When you’re filling out a form online and you get to the end… you know what’s coming. That blob of unreadable text you have to fill in to prove you’re not a computer. The problem is, you can’t read it either. Survey after survey has shown it to be the most common annoyance of web users. Most terrifying for site owners is what the frustration represents: all your efforts to build, maintain, and market an effective site have come to fruition. Someone has found you and is about to “convert” – to contact you and start a dialog. However, they abandon the process because they can’t figure out what that CAPTCHA says (or if they do, it takes them 14 seconds on average). Do they come back? Maybe. Then again, maybe not.
ROC IT Out moved away from CAPTCHA’s long ago. We prefer a challenge question – a simple question that a computer is unlikely to be able to auto complete, but is simple for a human. For example, look at the math question on FitGroove Fitness: http://www.fitgroovefitness.com/contact-us/. The question changes every time, but anyone can answer it.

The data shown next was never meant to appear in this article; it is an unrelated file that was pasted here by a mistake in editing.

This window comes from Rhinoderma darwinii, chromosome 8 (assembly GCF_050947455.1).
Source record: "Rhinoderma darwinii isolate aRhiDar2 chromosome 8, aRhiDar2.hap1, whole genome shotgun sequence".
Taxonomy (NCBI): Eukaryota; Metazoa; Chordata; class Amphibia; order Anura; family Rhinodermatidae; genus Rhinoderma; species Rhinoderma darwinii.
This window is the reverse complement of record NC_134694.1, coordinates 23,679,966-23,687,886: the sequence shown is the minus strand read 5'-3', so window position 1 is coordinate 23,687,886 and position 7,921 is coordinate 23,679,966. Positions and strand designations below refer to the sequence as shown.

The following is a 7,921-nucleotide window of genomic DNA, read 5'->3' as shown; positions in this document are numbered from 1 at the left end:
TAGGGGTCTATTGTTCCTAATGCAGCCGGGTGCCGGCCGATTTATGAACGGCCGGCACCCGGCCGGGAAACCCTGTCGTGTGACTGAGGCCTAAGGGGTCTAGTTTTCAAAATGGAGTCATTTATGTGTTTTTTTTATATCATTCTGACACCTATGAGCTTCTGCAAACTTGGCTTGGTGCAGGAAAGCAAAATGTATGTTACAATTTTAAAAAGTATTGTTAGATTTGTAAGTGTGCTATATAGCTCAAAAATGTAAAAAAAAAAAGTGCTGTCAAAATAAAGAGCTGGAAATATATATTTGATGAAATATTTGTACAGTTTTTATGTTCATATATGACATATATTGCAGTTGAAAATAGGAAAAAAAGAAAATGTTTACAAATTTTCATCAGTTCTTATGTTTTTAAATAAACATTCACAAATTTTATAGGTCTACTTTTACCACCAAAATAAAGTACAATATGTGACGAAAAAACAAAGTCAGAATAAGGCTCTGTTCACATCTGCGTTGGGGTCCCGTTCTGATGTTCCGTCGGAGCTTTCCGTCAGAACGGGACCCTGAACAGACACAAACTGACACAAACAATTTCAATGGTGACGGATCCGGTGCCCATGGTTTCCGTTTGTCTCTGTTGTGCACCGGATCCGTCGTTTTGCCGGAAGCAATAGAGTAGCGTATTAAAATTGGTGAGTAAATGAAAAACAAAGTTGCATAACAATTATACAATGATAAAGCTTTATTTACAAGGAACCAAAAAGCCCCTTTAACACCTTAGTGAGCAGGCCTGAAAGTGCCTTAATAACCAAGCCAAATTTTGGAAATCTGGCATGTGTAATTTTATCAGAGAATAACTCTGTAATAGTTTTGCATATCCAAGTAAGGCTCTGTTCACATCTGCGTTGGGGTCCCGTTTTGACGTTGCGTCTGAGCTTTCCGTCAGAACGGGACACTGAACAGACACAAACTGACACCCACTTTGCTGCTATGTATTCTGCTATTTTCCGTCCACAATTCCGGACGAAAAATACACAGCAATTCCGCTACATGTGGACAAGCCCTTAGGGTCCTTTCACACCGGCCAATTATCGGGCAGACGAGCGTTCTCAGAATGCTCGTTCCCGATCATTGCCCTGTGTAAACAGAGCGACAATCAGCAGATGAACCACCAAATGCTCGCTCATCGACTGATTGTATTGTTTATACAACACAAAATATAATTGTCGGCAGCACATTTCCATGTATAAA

If less frustrating, but equally effective, solutions like this have been out there – why haven’t they caught on very quickly? Simply put, there wasn’t a good reason for site owners to go through the effort of making the change. Users became used to the frustratoin because they saw it everywhere. Most sites had the same terrible experience, so users came to accept it – leaving site owners with little incentive to do something different… until now.
A company called Solve Media has introduced new technology that implements advertising into the challenge question. Users are presented a logo and asked to provide a word or phrase they associate with the brand. This is brilliant. The only brands this would work with are the brands with the buying power to pay for loads of inventory. Users get a better experience. Site owners get less abandoned forms (and potentially a cut of ad revenue). Advertisers get an audience they can prove looked at their ad AND insight into what people think about them.
Will it catch on? It sure has a shot – especially with high volume site Ticketmaster having already bought in.